Not to be outdone, Hartsfield-Jackson Atlanta International is using artificial intelligence and augmented reality to help sight-impaired travelers identify agents who can assist them in navigating the sprawling, 192-gate airport.


To make the most of these and other technologies to improve the passenger experience, reduce costs and raise operational efficiency, airports need to put in place processes that optimize all of their available resources, said Aneil Patel, Air Policy managing director of Washington, DC-based Airports Council International (ACI).

Software-based planning systems can make all the difference for airports prepared to align their processes and available resources with key performance indicators (KPIs), which measure progress against goals. Airport KPIs might include security wait times, airline turnaround times and how long it takes for luggage to find its way from aircraft cargo holds to carousels. At least one demand-driven software product, for example, allows an airport, in collaboration with partners, to anticipate the number of passengers who will check in, making it possible to decide in advance how many check-in desks and security lines to open, at what time and for how long.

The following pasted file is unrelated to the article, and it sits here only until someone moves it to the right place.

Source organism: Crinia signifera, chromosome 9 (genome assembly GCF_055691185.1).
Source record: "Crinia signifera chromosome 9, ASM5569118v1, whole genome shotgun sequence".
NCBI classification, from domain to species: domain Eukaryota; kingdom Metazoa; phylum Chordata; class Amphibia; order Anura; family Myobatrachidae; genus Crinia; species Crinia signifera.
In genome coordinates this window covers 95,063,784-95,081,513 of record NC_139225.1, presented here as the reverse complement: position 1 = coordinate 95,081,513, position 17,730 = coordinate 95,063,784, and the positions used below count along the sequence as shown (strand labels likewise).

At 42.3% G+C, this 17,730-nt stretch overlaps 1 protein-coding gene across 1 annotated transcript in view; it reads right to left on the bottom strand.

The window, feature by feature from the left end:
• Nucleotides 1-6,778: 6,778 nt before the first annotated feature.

But Patel draws an important distinction for airports aspiring to transform their operations.

“Becoming a smart airport is not about technology per se,” he said. “It’s about how airports apply data generated by sensors that are part of a smart airport’s infrastructure.”

“Technology is the enabler to help us raise our game,” Gregory at Hartsfield-Jackson said. “What matters most is how you implement the technology, which is just a means to an end.”